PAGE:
The most expensive spice in the world is Saffron. Each flower has only three stigmata and it is from these that saffron is produced. The expense of Saffron is due to the fact that each stigma of the Crocus flower has to be individually hand picked.
Each stigma weighs around 2 milligrams and it takes about 250,000 flowers to produce one kilogram of Saffron. This is why Saffron is also known as “Red Gold”.
Saffron is used primarily to colour rice and is used in very small quantities, but can also be used as a flavouring.
With something this expensive, it is inevitable that there will most likely be some form of fraud happening. Therefore there are international standards for flavour, colour and aroma. The international standard ISO 3632 was specifically written to protect and define the purity of Saffron.
Pure Saffron has no external matter added to it and meets the requirements of ISO 3632. The standard has two parts, each detailing the test methods for the three different categories of dried Saffron – powder, filaments and cut filaments.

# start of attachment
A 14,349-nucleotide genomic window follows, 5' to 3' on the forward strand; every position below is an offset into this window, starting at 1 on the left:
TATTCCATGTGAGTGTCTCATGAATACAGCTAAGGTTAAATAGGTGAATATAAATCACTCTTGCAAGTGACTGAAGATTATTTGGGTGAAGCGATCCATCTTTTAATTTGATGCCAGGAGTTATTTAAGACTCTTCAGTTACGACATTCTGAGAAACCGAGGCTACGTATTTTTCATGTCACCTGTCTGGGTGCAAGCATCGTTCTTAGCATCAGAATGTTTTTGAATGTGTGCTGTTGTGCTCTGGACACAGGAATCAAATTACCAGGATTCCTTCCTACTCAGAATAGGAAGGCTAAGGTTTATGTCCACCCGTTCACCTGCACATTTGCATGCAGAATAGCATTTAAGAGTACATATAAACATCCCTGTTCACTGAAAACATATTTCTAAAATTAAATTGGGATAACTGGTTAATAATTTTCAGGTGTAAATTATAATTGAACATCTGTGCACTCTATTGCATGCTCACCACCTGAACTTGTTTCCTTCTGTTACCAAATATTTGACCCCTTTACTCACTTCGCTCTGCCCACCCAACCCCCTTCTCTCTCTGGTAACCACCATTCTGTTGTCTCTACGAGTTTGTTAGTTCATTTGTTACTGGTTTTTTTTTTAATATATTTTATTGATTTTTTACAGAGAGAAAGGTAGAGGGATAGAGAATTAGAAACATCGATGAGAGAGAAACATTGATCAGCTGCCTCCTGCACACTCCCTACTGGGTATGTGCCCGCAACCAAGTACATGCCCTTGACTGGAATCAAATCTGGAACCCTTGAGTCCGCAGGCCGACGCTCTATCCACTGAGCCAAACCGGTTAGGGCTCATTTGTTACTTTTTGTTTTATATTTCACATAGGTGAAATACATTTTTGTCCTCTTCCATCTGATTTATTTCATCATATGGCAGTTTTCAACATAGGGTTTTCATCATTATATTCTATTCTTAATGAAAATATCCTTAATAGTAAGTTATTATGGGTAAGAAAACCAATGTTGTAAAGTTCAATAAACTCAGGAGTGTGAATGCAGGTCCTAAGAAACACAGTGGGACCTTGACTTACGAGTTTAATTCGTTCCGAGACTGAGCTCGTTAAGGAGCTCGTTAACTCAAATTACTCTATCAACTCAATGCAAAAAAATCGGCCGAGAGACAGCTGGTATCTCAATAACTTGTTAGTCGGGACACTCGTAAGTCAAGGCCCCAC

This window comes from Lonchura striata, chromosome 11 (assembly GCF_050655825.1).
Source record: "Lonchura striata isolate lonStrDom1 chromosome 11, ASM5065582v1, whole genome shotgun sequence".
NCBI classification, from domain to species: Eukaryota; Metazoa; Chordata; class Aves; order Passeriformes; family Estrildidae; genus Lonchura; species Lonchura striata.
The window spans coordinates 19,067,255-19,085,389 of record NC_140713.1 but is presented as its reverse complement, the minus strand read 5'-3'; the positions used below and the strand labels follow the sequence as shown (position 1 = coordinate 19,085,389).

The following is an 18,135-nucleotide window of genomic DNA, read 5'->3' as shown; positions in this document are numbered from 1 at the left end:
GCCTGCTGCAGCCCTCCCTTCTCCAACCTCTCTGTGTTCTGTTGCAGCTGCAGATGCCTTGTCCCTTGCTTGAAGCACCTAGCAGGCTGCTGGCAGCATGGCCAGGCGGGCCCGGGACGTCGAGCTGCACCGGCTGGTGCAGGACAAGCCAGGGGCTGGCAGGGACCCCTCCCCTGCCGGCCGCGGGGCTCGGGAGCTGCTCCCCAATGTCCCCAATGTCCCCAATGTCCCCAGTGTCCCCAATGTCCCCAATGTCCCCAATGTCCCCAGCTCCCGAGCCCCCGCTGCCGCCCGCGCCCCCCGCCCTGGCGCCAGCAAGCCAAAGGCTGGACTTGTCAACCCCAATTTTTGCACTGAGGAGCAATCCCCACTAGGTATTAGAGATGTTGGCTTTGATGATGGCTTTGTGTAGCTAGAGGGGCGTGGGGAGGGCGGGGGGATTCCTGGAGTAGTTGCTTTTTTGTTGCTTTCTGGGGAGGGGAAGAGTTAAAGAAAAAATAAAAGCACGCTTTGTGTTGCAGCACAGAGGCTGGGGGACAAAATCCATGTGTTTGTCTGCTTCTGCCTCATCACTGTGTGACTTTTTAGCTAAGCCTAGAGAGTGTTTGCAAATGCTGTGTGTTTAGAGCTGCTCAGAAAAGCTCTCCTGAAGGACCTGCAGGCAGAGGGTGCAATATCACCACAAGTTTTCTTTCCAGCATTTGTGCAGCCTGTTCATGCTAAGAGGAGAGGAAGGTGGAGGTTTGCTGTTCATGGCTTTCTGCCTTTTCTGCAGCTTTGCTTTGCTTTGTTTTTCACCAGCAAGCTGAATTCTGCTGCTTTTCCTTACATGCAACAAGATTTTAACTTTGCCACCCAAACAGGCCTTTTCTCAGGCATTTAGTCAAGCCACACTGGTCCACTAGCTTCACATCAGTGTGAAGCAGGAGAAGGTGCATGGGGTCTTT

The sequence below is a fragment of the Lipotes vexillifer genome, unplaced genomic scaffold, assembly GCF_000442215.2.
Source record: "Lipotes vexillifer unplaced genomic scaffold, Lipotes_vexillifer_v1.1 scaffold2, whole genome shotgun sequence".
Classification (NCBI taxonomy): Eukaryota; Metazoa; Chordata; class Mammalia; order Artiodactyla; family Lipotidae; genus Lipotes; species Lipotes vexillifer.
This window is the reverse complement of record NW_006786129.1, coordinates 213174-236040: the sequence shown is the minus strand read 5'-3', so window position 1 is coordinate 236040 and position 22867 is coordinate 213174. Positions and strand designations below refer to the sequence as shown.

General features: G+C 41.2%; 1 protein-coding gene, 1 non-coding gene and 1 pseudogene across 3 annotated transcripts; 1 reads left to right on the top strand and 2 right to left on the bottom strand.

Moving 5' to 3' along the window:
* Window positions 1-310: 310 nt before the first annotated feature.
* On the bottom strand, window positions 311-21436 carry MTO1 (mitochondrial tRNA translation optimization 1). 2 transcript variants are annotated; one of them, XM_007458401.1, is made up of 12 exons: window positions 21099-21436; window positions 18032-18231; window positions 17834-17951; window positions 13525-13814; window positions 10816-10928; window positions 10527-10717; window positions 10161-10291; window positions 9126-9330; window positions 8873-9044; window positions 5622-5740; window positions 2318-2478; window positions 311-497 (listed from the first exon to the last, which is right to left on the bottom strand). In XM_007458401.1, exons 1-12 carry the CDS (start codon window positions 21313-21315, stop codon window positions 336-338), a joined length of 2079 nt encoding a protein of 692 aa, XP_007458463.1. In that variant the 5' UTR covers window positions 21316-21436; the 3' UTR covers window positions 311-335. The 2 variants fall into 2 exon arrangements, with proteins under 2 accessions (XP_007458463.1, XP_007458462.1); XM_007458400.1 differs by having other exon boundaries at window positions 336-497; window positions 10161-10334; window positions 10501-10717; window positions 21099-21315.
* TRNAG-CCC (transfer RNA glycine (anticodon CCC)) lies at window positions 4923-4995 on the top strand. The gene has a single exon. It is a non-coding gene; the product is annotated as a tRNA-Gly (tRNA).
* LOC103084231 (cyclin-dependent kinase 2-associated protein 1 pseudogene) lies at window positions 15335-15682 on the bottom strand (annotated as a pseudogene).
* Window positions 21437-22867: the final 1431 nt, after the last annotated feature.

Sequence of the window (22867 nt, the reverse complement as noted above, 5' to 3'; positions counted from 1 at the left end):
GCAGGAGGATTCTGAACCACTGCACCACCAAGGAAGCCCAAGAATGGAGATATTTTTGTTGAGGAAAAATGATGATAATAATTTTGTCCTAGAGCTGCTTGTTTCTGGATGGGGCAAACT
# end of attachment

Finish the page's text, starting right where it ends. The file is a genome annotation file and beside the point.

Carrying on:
The standard also sets humidity levels that are to be used in the production of powdered saffron, as higher moisture powder will weigh more and not meet the requirements in the standard for pure Saffron. To maintain the quality of the saffron, the standard even details how all categories must be packed.
Even with the standard in place, there are still people who try to sell impure saffron. In the Journal of Food Science in April 2012 a review was done, that showed Saffron to be one of the seven most fraud prone food ingredients in the world.
There are three grades of Saffron; Sargol (rich red and highest strength), Pushali (red / orange) and Konge (yellowish). Iran is the biggest producer in the world with around 109 tonnes per year.
The current price for a gram of Sargol grade Saffron is approximately $A15.50.
Written by Rachelle Williams, The Green Food Safety Coach.